Newcastle New Year’s Eve laser display - all you need to know

There may be no fireworks in the Toon this year, but locals can catch the laser show.

The lasers are lighting up the city tonight (Image: Newcastle City Council)
The lasers are lighting up the city tonight (Image: Newcastle City Council)
The lasers are lighting up the city tonight (Image: Newcastle City Council)

Laser Light City is headed to Newcastle, and will offer residents the chance to control laser beams around the city in a New Year’s Eve light show.

The project, from BAFTA-winning artist Seb Lee-Delisle, offers an interactive laser light show safe to run under the strictest of lockdown restrictions.

Despite the cancelled fireworks showcase and live music event for New Year’s Eve, the Laser Light City event is going ahead both tonight from 5 pm to 1 am and New Year’s Day from 5 pm to 10 pm.

Lasers will be mounted to landmark buildings and the beams, which can be seen from miles around, can be controlled by attendees via their phone.

Sites that have controllable lasers are:

Hadrian’s Tower

Civic Centre

Tyne Bridge

Sage Gateshead

The Batlic


Those wanting to control one of the lasers join a queue, and once their turn is up are given a countdown for how long they have to control the beam.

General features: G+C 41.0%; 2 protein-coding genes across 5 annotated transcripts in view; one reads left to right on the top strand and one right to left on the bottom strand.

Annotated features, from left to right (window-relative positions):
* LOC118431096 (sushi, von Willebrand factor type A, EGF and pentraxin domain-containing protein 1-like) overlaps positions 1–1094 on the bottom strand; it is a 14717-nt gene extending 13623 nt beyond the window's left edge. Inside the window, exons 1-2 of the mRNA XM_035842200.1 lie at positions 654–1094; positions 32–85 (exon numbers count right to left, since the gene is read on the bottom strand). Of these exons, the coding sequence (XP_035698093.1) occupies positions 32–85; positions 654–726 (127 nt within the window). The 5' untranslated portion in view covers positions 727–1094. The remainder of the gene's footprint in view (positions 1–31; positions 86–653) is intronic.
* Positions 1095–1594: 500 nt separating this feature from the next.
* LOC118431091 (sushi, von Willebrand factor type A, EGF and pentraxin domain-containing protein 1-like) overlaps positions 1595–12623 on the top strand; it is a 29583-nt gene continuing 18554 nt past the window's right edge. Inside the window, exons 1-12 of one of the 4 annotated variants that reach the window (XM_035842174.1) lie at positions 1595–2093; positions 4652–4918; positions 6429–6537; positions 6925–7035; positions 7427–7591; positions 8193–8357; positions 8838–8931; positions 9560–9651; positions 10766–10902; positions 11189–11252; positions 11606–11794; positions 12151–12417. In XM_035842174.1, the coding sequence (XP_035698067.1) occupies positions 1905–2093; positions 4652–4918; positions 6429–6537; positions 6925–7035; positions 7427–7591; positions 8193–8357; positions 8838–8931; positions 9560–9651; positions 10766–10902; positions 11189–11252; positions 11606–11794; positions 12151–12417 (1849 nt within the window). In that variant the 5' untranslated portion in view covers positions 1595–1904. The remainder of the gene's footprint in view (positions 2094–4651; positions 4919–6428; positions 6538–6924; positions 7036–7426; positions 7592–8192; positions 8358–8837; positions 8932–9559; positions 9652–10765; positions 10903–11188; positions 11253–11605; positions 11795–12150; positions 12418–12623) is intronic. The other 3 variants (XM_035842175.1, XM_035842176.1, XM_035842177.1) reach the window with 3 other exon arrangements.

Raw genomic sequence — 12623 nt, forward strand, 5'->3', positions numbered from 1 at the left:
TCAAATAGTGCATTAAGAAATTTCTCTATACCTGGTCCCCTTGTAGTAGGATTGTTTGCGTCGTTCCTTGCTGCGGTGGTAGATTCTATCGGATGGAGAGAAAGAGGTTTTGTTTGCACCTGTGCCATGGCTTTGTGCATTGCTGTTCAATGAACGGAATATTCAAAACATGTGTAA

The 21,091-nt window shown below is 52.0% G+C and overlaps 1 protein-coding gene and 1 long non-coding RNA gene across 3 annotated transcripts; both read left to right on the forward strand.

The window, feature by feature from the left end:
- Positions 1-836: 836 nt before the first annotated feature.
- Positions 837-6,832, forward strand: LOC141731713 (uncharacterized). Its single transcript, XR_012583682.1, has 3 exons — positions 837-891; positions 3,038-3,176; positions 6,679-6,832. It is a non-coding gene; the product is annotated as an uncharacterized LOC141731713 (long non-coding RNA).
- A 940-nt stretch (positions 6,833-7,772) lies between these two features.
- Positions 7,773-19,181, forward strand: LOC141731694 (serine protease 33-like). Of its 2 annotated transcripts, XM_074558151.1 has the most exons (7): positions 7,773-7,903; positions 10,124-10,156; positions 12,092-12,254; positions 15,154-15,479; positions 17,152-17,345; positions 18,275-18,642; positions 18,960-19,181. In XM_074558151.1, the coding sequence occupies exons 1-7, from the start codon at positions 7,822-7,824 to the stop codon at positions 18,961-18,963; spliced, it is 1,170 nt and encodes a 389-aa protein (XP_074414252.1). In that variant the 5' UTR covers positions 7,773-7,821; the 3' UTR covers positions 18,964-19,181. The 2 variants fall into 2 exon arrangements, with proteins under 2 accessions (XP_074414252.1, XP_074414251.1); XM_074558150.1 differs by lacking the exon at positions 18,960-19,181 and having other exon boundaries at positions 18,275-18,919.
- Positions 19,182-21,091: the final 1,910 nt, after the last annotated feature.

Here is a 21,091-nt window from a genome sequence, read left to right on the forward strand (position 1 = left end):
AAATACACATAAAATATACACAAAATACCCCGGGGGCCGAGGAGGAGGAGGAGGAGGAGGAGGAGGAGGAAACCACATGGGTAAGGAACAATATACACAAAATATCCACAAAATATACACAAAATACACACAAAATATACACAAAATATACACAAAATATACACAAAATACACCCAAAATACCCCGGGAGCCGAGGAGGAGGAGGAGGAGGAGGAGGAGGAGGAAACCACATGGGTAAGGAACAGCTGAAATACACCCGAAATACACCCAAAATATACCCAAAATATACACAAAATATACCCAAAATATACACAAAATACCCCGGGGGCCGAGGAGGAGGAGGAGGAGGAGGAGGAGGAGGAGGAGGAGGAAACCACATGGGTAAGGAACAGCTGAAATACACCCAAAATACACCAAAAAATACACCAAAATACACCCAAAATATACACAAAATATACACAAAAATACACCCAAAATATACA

In a statement released on the Laser Light City website, they said: “The amount of time you have to control the lasers varies depending on how busy we are, but it is usually between 30 seconds and 2 minutes.”

The statement also said it was important that your phone does not switch off, or you will lose your place in the queue.

Weather worries shouldn’t stop Laser Light City from shining through the sky.

A statement from the site said: “Lasers are more visible in some atmospheric conditions than others; at times the sky will be filled with spectacular laser beams that can be seen from any angle.

“And at other times you might have to work a little harder to get the best view.

“The perfect conditions are when there’s a slight haze in the air and not too much cloud cover.

“If it’s like this, the lasers can be seen from miles around. In less ideal conditions the lasers are most visible when they’re coming towards you.”

Rain was also a concern brushed away by the event, with the site saying the lasers look “great” in the rain and that attendees will be fine “as long as you bring your waterproofs”.

The event has also said they will be monitoring social distancing throughout and that if crowds are too strong, they will have to switch off the lasers in that particular location.

For budding photographers, the Laser Light City offered advice on how to take the best snap.

“As with any dark sky phenomena, these lasers are best captured with light-sensitive cameras but modern mobile phones should be able to handle it.

“There have been some great long exposure and multiple exposure comps from our events so far.

“We encourage you to get creative and we’ll always repost our favourites (with permission of course).”